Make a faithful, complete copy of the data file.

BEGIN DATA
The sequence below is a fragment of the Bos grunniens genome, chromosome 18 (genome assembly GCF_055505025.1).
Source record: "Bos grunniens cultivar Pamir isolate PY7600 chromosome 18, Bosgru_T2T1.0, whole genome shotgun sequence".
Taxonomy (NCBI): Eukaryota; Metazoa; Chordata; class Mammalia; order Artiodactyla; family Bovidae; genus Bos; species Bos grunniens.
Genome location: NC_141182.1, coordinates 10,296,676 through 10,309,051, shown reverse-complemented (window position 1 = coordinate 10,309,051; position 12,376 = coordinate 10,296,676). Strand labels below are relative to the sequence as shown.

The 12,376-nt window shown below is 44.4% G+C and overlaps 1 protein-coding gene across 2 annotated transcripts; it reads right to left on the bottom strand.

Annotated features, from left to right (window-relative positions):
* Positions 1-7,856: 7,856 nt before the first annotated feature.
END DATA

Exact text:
The sequence below is a fragment of the Bos grunniens genome, chromosome 18 (genome assembly GCF_055505025.1).
Source record: "Bos grunniens cultivar Pamir isolate PY7600 chromosome 18, Bosgru_T2T1.0, whole genome shotgun sequence".
Taxonomy (NCBI): Eukaryota; Metazoa; Chordata; class Mammalia; order Artiodactyla; family Bovidae; genus Bos; species Bos grunniens.
Genome location: NC_141182.1, coordinates 10,296,676 through 10,309,051, shown reverse-complemented (window position 1 = coordinate 10,309,051; position 12,376 = coordinate 10,296,676). Strand labels below are relative to the sequence as shown.

The 12,376-nt window shown below is 44.4% G+C and overlaps 1 protein-coding gene across 2 annotated transcripts; it reads right to left on the bottom strand.

Annotated features, from left to right (window-relative positions):
* Positions 1-7,856: 7,856 nt before the first annotated feature.